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Missing Plane Air Asia

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posted on Dec, 27 2014 @ 11:34 PM
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a reply to: justwanttofly

CNN reported several lines of very strong thunderstorms in the area at the time.




posted on Dec, 27 2014 @ 11:35 PM
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a reply to: Zaphod58

Thanks for your information but i highly doubt it.
The United States of America with the biggest black ops budget in the World and the best technology does not know on any given day where all the planes in the World are currently flying,what their G.P.S. location is?
It can put man on the Moon decades back but cannot find a missing airliner.



posted on Dec, 27 2014 @ 11:38 PM
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originally posted by: justwanttofly
a reply to: Bigburgh

Indonesian authorities say that the crew requested a "left track" and a climb to 38,000 to avoid clouds, which is indicative of dodging thunderstorms.



Thank you ..
I most appreciate that.



posted on Dec, 27 2014 @ 11:38 PM
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a reply to: Zaphod58

Saw that a few minutes ago. I'm trying to see if there are any observation charts I can get my hands on to see where the storms toppoed out at.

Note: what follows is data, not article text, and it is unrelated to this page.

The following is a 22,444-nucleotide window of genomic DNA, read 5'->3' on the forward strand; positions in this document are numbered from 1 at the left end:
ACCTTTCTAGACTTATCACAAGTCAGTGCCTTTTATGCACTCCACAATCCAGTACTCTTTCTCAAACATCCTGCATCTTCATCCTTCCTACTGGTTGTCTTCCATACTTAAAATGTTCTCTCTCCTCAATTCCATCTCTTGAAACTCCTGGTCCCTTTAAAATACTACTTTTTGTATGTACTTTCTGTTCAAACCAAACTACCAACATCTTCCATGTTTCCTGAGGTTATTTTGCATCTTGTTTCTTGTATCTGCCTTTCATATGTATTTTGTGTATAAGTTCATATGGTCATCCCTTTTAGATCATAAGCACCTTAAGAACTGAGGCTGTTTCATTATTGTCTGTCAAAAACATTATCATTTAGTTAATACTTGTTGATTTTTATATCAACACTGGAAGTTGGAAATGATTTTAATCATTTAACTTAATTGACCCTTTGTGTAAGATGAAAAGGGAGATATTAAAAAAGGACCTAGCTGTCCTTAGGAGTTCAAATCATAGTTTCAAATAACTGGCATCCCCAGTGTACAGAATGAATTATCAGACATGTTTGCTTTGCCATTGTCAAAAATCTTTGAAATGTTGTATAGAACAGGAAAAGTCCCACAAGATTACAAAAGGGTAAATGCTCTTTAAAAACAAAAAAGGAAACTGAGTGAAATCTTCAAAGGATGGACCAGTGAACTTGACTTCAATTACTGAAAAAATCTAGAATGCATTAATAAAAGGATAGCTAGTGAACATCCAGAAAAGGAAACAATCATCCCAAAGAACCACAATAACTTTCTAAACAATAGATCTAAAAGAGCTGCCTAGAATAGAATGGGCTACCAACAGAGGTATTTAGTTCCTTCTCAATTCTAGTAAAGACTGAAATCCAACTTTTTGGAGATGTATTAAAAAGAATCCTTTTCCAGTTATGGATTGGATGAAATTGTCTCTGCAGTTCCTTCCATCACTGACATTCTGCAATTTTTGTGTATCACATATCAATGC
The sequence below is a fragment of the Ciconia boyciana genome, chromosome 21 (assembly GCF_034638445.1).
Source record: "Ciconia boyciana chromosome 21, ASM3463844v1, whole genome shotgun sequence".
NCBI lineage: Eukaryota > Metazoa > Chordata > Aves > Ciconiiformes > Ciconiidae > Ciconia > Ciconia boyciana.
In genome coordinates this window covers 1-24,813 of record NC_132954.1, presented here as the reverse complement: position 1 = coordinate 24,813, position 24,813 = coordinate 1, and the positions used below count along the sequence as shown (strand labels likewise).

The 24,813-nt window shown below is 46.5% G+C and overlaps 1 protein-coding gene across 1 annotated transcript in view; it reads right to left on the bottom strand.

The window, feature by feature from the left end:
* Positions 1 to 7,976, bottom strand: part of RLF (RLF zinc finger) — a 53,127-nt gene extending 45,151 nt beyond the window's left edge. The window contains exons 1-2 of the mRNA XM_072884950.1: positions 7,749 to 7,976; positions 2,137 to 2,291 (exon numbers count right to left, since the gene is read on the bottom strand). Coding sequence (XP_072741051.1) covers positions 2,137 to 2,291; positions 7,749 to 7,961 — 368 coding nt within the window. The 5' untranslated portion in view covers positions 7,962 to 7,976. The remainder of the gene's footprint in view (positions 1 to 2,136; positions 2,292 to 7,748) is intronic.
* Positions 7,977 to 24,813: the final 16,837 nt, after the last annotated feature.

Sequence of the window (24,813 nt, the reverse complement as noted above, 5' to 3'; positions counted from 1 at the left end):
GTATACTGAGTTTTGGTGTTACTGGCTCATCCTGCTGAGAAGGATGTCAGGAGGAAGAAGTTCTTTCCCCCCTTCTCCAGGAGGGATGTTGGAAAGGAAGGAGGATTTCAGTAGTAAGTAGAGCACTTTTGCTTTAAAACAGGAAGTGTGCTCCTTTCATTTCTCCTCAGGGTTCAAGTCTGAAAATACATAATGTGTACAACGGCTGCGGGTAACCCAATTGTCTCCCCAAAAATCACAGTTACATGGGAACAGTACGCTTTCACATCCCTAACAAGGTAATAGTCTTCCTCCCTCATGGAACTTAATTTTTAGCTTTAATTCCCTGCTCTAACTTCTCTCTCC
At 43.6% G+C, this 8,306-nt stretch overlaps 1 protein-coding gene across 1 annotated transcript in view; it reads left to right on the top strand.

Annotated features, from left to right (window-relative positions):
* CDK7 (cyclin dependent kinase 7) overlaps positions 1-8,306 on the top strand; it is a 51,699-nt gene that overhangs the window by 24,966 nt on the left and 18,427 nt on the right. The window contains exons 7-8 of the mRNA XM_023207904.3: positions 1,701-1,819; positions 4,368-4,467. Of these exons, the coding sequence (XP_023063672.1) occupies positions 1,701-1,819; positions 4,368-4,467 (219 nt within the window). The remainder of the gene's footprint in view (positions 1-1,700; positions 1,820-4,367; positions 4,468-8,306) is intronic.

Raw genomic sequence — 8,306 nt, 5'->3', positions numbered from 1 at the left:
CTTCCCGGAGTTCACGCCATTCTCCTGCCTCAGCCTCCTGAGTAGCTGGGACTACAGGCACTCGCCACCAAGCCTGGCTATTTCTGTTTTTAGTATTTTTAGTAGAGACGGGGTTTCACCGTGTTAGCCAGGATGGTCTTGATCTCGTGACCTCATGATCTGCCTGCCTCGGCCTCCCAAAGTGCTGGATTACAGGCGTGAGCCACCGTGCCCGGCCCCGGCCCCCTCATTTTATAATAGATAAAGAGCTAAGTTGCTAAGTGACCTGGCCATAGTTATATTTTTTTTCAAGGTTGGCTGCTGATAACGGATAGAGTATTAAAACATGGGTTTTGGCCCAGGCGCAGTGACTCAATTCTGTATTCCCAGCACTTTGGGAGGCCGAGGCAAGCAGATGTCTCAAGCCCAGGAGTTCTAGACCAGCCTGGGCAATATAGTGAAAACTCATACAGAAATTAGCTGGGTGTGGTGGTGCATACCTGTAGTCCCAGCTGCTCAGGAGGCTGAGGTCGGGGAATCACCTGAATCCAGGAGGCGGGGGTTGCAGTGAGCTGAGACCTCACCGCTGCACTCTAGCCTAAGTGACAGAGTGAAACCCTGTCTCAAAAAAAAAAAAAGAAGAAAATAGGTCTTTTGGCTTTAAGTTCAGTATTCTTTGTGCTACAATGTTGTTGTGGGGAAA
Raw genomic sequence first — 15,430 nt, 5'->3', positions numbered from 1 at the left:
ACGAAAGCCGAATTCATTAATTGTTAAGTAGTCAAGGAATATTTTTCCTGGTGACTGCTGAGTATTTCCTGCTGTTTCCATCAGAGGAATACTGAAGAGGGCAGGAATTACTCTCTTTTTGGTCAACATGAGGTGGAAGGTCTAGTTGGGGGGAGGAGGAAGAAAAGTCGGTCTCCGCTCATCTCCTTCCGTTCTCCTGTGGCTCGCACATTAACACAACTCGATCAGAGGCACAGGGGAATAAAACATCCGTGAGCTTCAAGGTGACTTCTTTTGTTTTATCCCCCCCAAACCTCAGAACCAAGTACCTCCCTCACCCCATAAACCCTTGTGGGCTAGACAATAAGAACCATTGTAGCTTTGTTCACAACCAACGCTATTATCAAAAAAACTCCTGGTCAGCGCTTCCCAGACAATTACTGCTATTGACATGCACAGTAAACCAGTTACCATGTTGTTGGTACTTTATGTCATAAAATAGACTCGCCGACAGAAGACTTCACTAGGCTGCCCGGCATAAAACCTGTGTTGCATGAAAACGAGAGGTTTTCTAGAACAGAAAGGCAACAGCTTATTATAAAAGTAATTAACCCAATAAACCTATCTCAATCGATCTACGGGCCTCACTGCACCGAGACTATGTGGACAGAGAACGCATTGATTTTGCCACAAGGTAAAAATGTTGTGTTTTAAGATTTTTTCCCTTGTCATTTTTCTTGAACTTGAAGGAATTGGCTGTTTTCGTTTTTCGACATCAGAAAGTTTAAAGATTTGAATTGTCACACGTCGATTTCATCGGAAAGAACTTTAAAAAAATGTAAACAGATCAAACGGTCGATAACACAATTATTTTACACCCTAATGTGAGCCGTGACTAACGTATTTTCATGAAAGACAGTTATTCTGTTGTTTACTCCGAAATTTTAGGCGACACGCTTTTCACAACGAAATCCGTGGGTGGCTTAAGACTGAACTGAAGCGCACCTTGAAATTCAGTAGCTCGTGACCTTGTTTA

posted on Dec, 27 2014 @ 11:38 PM
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a reply to: southbeach

You can doubt it all you want, but the technology to report their position currently isn't on every plane in the world and won't be for at least another five years. That's a simple fact. The US black budget isn't worried about tracking airliners. It's worried about getting a technological edge and keeping it. Tracking airliners doesn't do that.
edit on 12/27/2014 by Zaphod58 because: (no reason given)



posted on Dec, 27 2014 @ 11:38 PM
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the plane in question was delivered in 2008, making it only 6 years old. very unusual for a plane this new to breakup in flight without help from say a terrorist & bomb